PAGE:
Binging is uncontrollably eating a massive amount of food in one sitting, typically done in private with efforts made to hide this activity and behavior from others, it often involves eating past being full and past the point of being painfully full, and is accompanied by feelings of guilt and shame regarding what you ate. And no, not that slight guilt because you ate more than you know you should when you are supposed to be dieting, but a strong feeling of guilt, shame, self-hatred, and lack of control. Binging typically involves using food to cover up and try to drown out negative emotions.

People who actually engage in binge eating may eat literally everything in their fridge in one sitting. Many who engage in binging do not restrict the binge to food that tastes good- tasting good is not the point of the binge. Even when people do binge on sweet foods- it’s not eating that whole package of oreos, it looks more like eating that whole package of oreos, two pints of icecream, a whole cheesecake, and several bags of candy all in one sitting until you are physically ill from how much you ate.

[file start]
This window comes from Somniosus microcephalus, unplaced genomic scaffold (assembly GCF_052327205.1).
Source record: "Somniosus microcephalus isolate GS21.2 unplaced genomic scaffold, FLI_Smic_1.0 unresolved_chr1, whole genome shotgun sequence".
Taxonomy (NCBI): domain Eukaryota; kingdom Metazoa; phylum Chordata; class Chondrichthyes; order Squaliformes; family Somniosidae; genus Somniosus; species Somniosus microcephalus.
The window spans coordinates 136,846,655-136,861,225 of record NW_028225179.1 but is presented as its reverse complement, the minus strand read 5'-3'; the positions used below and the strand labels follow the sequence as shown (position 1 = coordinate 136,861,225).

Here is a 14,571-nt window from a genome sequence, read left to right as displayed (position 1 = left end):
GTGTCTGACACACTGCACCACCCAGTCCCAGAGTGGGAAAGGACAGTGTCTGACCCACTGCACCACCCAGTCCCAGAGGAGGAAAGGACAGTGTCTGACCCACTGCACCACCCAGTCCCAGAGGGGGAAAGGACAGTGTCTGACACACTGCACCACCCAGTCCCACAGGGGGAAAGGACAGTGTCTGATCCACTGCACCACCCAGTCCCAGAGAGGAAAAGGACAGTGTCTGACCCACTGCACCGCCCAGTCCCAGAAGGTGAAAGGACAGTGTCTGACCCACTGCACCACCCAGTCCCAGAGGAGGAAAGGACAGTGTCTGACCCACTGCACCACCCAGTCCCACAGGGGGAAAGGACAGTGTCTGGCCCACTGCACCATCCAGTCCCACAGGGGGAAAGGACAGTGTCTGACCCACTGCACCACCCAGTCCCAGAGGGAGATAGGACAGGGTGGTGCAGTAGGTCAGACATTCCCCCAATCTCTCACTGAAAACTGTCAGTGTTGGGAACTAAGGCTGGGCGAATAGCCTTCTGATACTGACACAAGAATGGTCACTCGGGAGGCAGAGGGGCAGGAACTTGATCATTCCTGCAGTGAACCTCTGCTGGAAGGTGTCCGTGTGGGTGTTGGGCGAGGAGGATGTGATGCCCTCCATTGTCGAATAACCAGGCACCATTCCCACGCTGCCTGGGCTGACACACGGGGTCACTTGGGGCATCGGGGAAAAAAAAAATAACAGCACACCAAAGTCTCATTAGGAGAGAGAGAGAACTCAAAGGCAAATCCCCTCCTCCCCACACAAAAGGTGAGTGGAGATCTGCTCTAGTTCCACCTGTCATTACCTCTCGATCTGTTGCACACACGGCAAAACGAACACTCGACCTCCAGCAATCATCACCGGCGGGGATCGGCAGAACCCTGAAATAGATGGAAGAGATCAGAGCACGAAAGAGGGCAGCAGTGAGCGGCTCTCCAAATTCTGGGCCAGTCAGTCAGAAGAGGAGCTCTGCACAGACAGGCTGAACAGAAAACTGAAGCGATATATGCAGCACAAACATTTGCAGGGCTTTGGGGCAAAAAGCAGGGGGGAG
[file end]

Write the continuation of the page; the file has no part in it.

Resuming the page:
Binging is not eating too much at a restaurant with friends because you got caught up in enjoying your food and a social situation and forgot you were supposed to be dieting and not allowed that much food. Binging is driving alone all over town to different drive-thrus or carryouts, ordering a relatively normal amount of food from each place (to cover up and hide how much you are really eating from the people you interact with at the restaurants) and then eating all those meals in one sitting.

Binging eating is not mindless eating, it’s not just emotional eating, it’s not just eating “too much”, it is disordered eating. 

If you are are binge eating, you have an eating disorder, and you should seek help from a mental health professional because eating disorders are a mental health issue. I’m not saying this as a judgement, or to put someone down, because there is actually nothing to be ashamed of in having an eating disorder or any other mental health issueI say this because you deserve to understand that this is a disorder, and because you deserve real help recovering from it.